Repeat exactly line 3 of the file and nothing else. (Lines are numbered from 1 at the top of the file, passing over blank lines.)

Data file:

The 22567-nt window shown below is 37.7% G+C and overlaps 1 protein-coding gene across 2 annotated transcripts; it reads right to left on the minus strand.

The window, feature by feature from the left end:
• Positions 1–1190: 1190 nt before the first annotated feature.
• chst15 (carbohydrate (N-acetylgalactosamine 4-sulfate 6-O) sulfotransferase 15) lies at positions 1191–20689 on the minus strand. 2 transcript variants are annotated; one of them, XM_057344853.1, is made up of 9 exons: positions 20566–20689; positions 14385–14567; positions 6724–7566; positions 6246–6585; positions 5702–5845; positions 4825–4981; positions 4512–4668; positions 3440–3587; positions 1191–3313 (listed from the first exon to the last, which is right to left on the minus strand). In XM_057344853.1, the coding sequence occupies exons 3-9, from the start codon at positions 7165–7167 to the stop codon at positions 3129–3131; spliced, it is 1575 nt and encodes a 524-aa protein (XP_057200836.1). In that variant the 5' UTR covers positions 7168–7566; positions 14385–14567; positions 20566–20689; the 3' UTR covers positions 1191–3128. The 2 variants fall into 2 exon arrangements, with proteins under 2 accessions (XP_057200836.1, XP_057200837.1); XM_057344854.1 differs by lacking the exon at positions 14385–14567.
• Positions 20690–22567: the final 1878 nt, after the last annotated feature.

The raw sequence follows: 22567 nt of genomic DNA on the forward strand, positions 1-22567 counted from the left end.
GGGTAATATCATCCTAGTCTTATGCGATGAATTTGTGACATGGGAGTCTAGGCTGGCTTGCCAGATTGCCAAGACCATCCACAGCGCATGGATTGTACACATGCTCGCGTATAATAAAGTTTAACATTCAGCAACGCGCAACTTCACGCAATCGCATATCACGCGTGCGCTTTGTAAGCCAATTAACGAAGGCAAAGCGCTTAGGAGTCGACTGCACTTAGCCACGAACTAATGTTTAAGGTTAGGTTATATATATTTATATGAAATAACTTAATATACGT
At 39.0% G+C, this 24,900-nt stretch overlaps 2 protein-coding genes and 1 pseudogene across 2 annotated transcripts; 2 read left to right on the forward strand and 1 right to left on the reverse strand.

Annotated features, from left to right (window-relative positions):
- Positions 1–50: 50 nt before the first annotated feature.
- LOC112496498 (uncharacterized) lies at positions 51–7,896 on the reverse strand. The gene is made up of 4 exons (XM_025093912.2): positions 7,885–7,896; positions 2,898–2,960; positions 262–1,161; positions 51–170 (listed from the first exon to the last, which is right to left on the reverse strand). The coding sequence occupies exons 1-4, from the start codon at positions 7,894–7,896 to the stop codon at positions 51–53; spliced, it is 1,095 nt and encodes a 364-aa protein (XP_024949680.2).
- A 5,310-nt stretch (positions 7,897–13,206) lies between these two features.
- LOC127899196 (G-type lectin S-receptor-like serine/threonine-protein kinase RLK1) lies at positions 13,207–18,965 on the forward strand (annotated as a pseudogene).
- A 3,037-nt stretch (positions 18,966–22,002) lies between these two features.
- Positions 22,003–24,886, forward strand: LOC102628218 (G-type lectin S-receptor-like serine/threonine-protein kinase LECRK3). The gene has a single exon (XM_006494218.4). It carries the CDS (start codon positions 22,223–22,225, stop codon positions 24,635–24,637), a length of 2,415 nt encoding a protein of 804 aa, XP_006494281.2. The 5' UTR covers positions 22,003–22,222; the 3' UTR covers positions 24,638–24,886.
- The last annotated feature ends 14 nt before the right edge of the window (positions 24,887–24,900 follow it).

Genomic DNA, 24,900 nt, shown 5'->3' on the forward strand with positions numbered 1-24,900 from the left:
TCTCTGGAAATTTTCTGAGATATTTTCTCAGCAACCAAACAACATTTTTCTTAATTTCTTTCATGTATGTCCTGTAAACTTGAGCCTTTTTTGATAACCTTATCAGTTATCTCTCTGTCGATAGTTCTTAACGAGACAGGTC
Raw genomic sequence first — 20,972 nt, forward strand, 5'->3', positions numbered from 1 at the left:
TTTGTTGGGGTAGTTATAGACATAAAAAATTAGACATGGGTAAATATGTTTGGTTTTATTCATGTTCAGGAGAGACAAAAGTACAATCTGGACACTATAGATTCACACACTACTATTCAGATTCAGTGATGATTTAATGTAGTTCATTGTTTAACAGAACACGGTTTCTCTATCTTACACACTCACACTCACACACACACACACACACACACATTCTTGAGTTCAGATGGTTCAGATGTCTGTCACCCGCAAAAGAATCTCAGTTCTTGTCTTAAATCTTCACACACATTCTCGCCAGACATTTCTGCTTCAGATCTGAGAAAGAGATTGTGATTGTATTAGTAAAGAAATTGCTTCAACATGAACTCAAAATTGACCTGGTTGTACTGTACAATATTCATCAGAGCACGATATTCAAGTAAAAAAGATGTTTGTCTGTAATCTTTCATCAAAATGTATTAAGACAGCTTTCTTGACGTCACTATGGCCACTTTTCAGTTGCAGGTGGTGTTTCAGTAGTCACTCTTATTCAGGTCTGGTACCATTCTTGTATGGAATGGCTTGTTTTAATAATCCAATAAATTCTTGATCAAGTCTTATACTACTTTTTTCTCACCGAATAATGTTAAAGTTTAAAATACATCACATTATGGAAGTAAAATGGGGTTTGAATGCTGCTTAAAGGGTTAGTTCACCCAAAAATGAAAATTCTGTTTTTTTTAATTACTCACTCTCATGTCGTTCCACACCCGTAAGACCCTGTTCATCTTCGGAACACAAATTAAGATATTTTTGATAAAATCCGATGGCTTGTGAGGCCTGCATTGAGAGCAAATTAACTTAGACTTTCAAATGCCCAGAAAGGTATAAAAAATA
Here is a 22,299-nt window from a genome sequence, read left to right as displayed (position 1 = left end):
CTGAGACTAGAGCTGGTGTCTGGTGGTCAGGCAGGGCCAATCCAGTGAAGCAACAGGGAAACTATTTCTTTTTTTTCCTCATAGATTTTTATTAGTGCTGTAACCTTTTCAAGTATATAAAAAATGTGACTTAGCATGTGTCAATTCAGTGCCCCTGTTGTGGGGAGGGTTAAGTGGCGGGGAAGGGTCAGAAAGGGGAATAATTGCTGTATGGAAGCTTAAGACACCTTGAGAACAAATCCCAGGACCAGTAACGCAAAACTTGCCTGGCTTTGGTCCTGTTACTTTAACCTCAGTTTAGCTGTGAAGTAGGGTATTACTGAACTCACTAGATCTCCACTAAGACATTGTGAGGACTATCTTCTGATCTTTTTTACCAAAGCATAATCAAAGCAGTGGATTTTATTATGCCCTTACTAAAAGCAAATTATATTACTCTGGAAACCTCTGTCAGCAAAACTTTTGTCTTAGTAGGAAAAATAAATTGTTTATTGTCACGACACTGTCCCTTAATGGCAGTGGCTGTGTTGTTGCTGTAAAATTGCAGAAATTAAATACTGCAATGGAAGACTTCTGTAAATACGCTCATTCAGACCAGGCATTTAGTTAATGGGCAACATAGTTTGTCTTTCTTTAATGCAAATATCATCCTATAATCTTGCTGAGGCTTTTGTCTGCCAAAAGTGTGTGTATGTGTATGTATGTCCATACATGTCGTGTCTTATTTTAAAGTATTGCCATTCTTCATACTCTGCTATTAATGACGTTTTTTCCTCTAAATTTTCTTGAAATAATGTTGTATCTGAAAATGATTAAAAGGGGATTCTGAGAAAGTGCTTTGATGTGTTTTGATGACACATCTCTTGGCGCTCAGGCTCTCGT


• Positions 1–1190: 1190 nt before the first annotated feature.